In contrast with alternative splicing, “aberrant” splicing is the splicing of mRNA that is misdirected and does not occur at de facto splice sites. TSG101 gene and FHIT gene mRNAs show evidence of both aberrant and alternative splicing. TSG101, a putative tumor suppressor gene that was originally thought to be mutated in breast cancers (35, 36), was found on reexamination to be subject to aberrant splicing that mimicked the original “mutations” (37, 38). These aberrations were predominantly truncating alterations at no discernibly normal splice junction. The FHIT gene, another putative tumor suppressor gene, similarly shows evidence of both aberrant and alternative splicing in breast (39), head and neck (40), and lung tumors (41). Specifically in lung cancer, the splicing of FHIT is characterized both by losses of individual exons, loss of exons with insertions of unknown DNA sequences, and losses of whole portions of mRNA without regard for proper splice junctions (41). In both genes, evidence indicates that alternative splicing is a relatively common event not necessarily associated with malignancy; in contrast, aberrant splicing appears to be associated with malignancy.
The pattern of deletions between distant short direct repeats, such as were characterized in the 281- and 219-bp transcripts, was similar to data obtained from a study of a mutant DNA polymerase in Saccharomyces cerevisiae (27). In that study, a mutation of DNA polymerase δ (called pol 3-t) caused an ∼1000-fold increase in 7- to 61-bp deletions between direct repeat sequences, possibly through a mechanism of replication slippage (42). To assess our cases for the effects of a similar DNA polymerase δ mutation, PCR was used to amplify genomic DNA across the potentially deleted regions. No deletion of genomic sequence between repeat sequences was detected. Whereas relaxation of mRNA splicing fidelity has been suggested as a mechanism for the aberrant splicing noted in both the TSG101 (37) and FHIT (38) genes, the specific mechanism of sequence excision between short direct repeats has been described previously only in the CD44 gene in breast and thyroid cancers. It seems possible that an RNA polymerase may play an important role in the generation of these deletions in mdm2 mRNAs, possibly through an undescribed mechanism of “transcription” slippage.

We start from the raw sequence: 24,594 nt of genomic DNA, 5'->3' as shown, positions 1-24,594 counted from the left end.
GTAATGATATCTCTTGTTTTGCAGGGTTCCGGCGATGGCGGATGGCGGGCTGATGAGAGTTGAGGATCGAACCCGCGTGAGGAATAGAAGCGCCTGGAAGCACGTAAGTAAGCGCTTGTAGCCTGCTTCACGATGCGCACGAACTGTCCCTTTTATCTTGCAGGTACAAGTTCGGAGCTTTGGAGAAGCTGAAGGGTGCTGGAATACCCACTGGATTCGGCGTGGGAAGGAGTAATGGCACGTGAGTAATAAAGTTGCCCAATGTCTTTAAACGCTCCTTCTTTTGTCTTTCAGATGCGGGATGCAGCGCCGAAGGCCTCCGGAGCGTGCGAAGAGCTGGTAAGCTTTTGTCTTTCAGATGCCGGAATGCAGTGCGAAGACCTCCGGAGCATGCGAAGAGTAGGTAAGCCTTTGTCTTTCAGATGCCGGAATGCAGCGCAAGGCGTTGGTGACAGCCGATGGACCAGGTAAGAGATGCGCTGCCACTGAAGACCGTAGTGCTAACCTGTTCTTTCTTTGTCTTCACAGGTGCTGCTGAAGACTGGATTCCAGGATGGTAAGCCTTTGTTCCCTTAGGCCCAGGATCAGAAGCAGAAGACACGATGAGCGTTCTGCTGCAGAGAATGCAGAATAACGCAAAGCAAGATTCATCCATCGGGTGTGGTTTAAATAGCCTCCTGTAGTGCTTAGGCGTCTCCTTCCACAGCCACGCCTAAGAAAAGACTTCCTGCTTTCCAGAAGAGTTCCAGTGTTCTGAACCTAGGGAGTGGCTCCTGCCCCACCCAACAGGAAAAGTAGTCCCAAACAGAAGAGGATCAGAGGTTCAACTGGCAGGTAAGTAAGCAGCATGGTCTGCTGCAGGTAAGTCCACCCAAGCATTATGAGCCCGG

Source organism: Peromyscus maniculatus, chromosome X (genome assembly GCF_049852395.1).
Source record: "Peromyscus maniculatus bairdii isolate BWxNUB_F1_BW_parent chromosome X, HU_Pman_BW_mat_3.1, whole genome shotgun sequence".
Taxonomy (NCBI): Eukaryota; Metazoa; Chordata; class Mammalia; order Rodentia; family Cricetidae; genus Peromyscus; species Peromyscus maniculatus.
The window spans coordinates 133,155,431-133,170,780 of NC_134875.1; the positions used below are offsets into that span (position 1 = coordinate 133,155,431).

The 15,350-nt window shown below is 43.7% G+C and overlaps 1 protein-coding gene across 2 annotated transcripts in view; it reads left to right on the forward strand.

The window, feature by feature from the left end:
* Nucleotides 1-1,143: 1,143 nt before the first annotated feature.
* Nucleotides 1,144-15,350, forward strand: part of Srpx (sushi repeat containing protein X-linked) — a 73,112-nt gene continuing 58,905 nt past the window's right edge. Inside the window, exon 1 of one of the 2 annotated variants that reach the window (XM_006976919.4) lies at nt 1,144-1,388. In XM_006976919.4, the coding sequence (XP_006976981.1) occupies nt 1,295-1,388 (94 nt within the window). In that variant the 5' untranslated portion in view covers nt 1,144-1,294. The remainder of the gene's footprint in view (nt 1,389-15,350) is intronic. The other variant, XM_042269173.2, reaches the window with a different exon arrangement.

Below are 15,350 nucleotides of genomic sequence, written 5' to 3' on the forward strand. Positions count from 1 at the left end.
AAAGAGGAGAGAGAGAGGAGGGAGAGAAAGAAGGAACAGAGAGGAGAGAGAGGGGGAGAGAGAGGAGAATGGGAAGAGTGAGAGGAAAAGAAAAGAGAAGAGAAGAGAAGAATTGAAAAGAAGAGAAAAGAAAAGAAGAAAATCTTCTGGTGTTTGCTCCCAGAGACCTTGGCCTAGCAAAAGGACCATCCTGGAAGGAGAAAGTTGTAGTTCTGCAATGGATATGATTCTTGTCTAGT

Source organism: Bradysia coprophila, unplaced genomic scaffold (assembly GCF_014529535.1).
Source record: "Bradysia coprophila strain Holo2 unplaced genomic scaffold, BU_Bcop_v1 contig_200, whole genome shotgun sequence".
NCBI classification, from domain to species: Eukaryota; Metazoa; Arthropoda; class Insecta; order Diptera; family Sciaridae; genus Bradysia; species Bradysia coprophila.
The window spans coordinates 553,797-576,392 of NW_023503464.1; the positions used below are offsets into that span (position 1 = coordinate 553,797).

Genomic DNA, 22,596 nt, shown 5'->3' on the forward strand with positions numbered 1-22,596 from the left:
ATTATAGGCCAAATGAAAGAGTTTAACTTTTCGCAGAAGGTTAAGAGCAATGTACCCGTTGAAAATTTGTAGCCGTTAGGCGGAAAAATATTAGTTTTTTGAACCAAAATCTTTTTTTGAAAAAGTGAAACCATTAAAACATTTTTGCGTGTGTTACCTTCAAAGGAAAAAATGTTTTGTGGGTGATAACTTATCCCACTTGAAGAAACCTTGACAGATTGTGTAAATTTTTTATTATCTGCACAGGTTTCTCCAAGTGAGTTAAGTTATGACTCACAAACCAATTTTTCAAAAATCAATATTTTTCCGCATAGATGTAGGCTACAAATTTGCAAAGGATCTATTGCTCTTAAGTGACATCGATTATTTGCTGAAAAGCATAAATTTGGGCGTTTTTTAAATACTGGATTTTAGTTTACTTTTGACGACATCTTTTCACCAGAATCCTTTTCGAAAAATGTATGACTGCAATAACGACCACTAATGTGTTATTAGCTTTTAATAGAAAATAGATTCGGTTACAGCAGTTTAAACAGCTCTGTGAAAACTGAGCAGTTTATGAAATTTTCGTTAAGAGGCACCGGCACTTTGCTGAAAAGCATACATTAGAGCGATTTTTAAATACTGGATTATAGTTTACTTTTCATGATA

Alternatively, on the basis of our findings of aberrant splicing at direct repeat sequences containing potential cryptic splice donor and acceptor sites, it seems more likely that these cryptic splice sites are selected because of either a mutation at the original splice site or because of changes in the splicing machinery or splicing efficiency. Sequence analysis of the aberrantly spliced products demonstrated that splicing occurred between direct repeat sequences (Fig. 4). Each of these repeat sequences contained sites that might serve as cryptic splice sites (Fig. 4). In the 281-bp mdm2 transcript, AG-A in the first direct repeat may serve as the donor site for splicing to AG-A in the last direct repeat sequence, which might have served as the acceptor site. In the 219-bp product, AG-T in the first direct repeat sequence may have served as the donor site for an AG-T acceptor site in the second oligonucleotide repeat. These potential cryptic donor and acceptor sites have sequences at exon-intron-exon donor-splice-acceptor sites that have been described previously (43).
The presence or absence of aberrant splicing was correlated with clinically useful information. Considering both alternative and aberrant splice products of mdm2 to be abnormal, there were statistically significant correlations with a lack of PR expression, p53 overexpression, and with the presence of p53 mutations. However, there was no correlation with overall survival. Also notable is the trend (P = 0.087) toward a lack of ER expression in the presence of alternative and aberrant mdm2 splicing. Studies have suggested that ER expression is associated with mdm2 overexpression as detected by Northern and Western blots as well as by immunohistochemistry (18, 44), but this correlation was not observed in another study (29). However, a comparison is not applicable in the current study because the differences in the types of mRNAs and in posttranslational mRNA processing have been assessed and not the quantity of mdm2 transcripts expressed.